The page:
For most students, that year fresh out of high school is for backpacking through Europe, moving forward into the work force ready to make some real money with no plans to ever look back, or to dive right into higher education.
But for Scott Langille that much anticipated year after high school was about giving back to the community, which had taught him so much about himself.
“The reason for my gap year off school is really to gain experience in the community, make up a little bit of money before I head off to university but most importantly I think is to get involved with different organizations and nonprofits in Prince Rupert and give back to them and support them in their missions. Because that’s really what allowed me to grow in the past few years here in Prince Rupert.”
Langille is currently involved with the Prince Rupert District Chamber of Commerce and is coordinating their Rising Star business mentorship program. Aside from the chamber he is also secretary treasurer of the Prince Rupert Toastmasters Club. Finally, on his long CV, he is volunteering as the stage manager of the upcoming community musical Disaster!.
When Langille would first stand up in front of a crowd of people at Toastmasters he couldn’t really figure out what to say. He was shy and lacking that extra push of confidence needed to express himself. As he stepped up for a table topic he was very nervous, shivering all over and sometimes his mind would go completely blank.
But Langille wanted to push ahead anyway. What he really wanted to learn was how to develop an opinion and what he actually cared about and valued. This was not the kind of thing academics had prepared him for.
Through impromptu topics and speeches he slowly began to figure out what were the topics that most mattered to him and how to articulate his vision for the world.
One year later he served as the Toastmaster of their open house — similar to an MC — and found himself addicted to talking to the group.
“I just wanted to talk more and more in front of the group. And I wanted to go up for another table topic to discuss just whatever it didn’t matter to me anymore at that point. I just I knew that whatever I was asked, I’d be able to speak on it. That’s one example of really what I’ve learned.”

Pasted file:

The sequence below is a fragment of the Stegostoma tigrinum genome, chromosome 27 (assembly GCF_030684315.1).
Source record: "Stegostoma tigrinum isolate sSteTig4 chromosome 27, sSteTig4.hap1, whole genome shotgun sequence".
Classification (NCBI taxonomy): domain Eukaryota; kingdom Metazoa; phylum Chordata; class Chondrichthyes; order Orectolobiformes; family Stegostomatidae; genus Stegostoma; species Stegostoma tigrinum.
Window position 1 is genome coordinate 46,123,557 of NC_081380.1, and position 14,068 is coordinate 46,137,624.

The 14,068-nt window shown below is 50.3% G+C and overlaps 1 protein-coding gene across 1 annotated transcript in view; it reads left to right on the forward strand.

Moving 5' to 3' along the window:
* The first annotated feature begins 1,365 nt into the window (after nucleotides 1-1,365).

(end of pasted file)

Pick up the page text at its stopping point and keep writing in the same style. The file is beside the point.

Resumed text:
Volunteering for his high school’s musicals helped him figured out what he loved to do.
“You might think that ‘oh, theatre is just specific to theatre’, but these are skills that you can use throughout your life. These experiences, learning how to communicate with others as a stage manager, or how to manage a team, that sort of thing are really vital to any career.”
|Scott Langille was mentored by Michael Gurney, general manager at the Lester Centre, in the Rising Stars program. There he learns about marketing and communications and is currently volunteering for the community musical. (Jenna Cocullo / The Northern View)|
Langille’s journey of self-discovery through volunteering made him discover a passion for allowing others to learn outside of the classroom. Seeing what he could achieve allowed him to believe in the possibilities of what any young adult could achieve.
“This is why I’m involved with the Rising Stars program, because I want to give others that opportunity to learn and grow because I see potential in all those students. I’ve really been able to enjoy my experience and my time, but also learn so much and you really don’t get these kinds of experiences just in school.”
Despite all the opportunities for self-improvement and self-growth, what drives Langille to get up every morning are all the opportunities for how things could improve in Prince Rupert.
“My main focus is on business, commerce and entrepreneurship because I think there’s a lot of potential in this world for improvement. And that’s really what drives me.”
Right now, Langille has begun his own I.T. business in Prince Rupert which focuses on helping organizations utilize their databases in an efficient manner.
“I think in any business I see the potential for innovation, and to improve it and make it more efficient and more effective through I.T. related innovation. So that that’s why that’s what I want to learn in university at UBC.”
The message Langille hopes to relay to students is that it’s normal to feel mentally unprepared for that year right out of high school and to find ways to learn and self-discover beyond the classroom. For him the answers lied in Prince Rupert’s community.
“My recommendation to any high school student would be to get involved and just learn about what different organizations do, what their missions are, what they value. And this really gives you experience that will be super important in your later years and really matters to the community that you live in.”
Jenna Cocullo | Journalist
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